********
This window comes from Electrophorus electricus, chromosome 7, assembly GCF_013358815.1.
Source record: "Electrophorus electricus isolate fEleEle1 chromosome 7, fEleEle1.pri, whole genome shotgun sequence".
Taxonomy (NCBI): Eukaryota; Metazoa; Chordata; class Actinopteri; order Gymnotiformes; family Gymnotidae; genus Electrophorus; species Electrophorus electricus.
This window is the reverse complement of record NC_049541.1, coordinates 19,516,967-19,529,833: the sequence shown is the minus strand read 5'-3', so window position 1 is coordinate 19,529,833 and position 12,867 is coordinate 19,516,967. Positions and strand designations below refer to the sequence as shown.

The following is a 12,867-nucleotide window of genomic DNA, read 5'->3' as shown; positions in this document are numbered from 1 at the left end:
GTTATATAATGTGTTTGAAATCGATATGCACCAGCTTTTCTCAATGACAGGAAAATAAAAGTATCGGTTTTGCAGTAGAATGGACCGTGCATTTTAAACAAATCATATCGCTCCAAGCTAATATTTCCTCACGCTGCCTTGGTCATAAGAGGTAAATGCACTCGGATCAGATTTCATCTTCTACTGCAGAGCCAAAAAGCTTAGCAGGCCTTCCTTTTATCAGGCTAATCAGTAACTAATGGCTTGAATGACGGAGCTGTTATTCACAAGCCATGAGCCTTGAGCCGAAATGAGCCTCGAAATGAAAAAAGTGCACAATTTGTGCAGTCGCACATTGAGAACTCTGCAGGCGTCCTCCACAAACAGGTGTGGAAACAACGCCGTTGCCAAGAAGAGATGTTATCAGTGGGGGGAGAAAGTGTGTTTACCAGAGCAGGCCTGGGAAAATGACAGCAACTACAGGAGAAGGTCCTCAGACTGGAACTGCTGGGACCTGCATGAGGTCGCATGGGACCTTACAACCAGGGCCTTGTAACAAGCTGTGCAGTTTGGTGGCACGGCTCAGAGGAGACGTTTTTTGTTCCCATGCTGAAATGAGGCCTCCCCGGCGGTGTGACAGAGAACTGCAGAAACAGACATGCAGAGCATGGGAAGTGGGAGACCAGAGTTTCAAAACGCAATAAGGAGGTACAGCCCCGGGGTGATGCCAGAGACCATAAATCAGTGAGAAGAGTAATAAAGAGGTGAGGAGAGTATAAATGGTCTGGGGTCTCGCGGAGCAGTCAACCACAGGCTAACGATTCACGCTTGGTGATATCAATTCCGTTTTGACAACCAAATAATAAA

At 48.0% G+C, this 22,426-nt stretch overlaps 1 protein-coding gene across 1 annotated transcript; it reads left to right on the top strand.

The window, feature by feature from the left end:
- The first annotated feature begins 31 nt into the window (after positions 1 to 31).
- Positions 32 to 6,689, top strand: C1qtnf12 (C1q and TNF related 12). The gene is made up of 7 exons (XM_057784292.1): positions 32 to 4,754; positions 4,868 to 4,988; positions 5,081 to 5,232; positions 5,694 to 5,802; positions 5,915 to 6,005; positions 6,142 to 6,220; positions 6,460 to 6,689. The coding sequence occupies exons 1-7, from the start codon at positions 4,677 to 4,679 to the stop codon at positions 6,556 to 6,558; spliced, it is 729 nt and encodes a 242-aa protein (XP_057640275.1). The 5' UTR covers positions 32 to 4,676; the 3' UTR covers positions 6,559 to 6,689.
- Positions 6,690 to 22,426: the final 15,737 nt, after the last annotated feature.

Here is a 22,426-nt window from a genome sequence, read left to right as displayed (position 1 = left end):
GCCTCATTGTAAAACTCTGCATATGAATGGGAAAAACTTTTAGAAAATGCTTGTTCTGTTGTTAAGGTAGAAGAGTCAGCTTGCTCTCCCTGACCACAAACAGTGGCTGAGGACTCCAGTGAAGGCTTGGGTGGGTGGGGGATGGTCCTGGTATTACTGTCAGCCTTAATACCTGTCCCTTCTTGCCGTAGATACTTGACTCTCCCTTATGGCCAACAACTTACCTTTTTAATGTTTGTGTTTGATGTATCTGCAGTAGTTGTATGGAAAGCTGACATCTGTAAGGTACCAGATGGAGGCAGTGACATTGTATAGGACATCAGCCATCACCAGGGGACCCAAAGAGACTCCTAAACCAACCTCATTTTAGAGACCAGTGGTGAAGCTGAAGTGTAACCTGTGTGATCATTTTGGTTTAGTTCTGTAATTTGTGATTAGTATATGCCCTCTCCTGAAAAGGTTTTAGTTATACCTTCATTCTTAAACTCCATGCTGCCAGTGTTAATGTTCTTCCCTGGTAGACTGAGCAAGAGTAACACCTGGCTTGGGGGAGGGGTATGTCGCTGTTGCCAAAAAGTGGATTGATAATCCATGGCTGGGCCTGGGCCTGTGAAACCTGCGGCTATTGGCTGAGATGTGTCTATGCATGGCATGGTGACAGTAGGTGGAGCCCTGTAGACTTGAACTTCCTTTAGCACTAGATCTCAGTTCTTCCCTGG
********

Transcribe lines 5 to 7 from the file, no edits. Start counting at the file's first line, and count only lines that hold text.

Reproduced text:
The following is a 12,867-nucleotide window of genomic DNA, read 5'->3' as shown; positions in this document are numbered from 1 at the left end:
GTTATATAATGTGTTTGAAATCGATATGCACCAGCTTTTCTCAATGACAGGAAAATAAAAGTATCGGTTTTGCAGTAGAATGGACCGTGCATTTTAAACAAATCATATCGCTCCAAGCTAATATTTCCTCACGCTGCCTTGGTCATAAGAGGTAAATGCACTCGGATCAGATTTCATCTTCTACTGCAGAGCCAAAAAGCTTAGCAGGCCTTCCTTTTATCAGGCTAATCAGTAACTAATGGCTTGAATGACGGAGCTGTTATTCACAAGCCATGAGCCTTGAGCCGAAATGAGCCTCGAAATGAAAAAAGTGCACAATTTGTGCAGTCGCACATTGAGAACTCTGCAGGCGTCCTCCACAAACAGGTGTGGAAACAACGCCGTTGCCAAGAAGAGATGTTATCAGTGGGGGGAGAAAGTGTGTTTACCAGAGCAGGCCTGGGAAAATGACAGCAACTACAGGAGAAGGTCCTCAGACTGGAACTGCTGGGACCTGCATGAGGTCGCATGGGACCTTACAACCAGGGCCTTGTAACAAGCTGTGCAGTTTGGTGGCACGGCTCAGAGGAGACGTTTTTTGTTCCCATGCTGAAATGAGGCCTCCCCGGCGGTGTGACAGAGAACTGCAGAAACAGACATGCAGAGCATGGGAAGTGGGAGACCAGAGTTTCAAAACGCAATAAGGAGGTACAGCCCCGGGGTGATGCCAGAGACCATAAATCAGTGAGAAGAGTAATAAAGAGGTGAGGAGAGTATAAATGGTCTGGGGTCTCGCGGAGCAGTCAACCACAGGCTAACGATTCACGCTTGGTGATATCAATTCCGTTTTGACAACCAAATAATAAA

At 48.0% G+C, this 22,426-nt stretch overlaps 1 protein-coding gene across 1 annotated transcript; it reads left to right on the top strand.